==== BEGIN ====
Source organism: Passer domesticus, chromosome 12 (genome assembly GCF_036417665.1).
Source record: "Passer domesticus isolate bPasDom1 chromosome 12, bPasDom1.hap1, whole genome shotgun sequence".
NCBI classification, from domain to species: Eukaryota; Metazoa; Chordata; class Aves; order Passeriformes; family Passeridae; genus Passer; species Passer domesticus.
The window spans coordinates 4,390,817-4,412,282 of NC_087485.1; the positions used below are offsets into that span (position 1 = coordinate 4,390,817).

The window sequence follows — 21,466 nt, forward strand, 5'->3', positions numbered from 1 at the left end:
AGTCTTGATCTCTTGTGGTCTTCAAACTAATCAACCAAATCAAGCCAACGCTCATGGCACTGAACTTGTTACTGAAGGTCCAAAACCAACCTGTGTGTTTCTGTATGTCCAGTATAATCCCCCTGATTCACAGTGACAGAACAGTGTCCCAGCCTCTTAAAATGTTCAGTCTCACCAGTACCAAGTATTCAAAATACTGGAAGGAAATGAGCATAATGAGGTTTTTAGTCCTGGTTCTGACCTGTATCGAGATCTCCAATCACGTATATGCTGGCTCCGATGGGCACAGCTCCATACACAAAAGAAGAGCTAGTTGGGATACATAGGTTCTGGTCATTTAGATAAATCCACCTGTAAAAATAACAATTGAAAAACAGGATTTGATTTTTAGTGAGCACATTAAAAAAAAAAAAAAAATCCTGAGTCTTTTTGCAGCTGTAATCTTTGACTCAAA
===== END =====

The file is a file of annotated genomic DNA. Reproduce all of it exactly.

Source organism: Passer domesticus, chromosome 12 (genome assembly GCF_036417665.1).
Source record: "Passer domesticus isolate bPasDom1 chromosome 12, bPasDom1.hap1, whole genome shotgun sequence".
NCBI classification, from domain to species: Eukaryota; Metazoa; Chordata; class Aves; order Passeriformes; family Passeridae; genus Passer; species Passer domesticus.
The window spans coordinates 4,390,817-4,412,282 of NC_087485.1; the positions used below are offsets into that span (position 1 = coordinate 4,390,817).

The window sequence follows — 21,466 nt, forward strand, 5'->3', positions numbered from 1 at the left end:
AGTCTTGATCTCTTGTGGTCTTCAAACTAATCAACCAAATCAAGCCAACGCTCATGGCACTGAACTTGTTACTGAAGGTCCAAAACCAACCTGTGTGTTTCTGTATGTCCAGTATAATCCCCCTGATTCACAGTGACAGAACAGTGTCCCAGCCTCTTAAAATGTTCAGTCTCACCAGTACCAAGTATTCAAAATACTGGAAGGAAATGAGCATAATGAGGTTTTTAGTCCTGGTTCTGACCTGTATCGAGATCTCCAATCACGTATATGCTGGCTCCGATGGGCACAGCTCCATACACAAAAGAAGAGCTAGTTGGGATACATAGGTTCTGGTCATTTAGATAAATCCACCTGTAAAAATAACAATTGAAAAACAGGATTTGATTTTTAGTGAGCACATTAAAAAAAAAAAAAAAATCCTGAGTCTTTTTGCAGCTGTAATCTTTGACTCAAA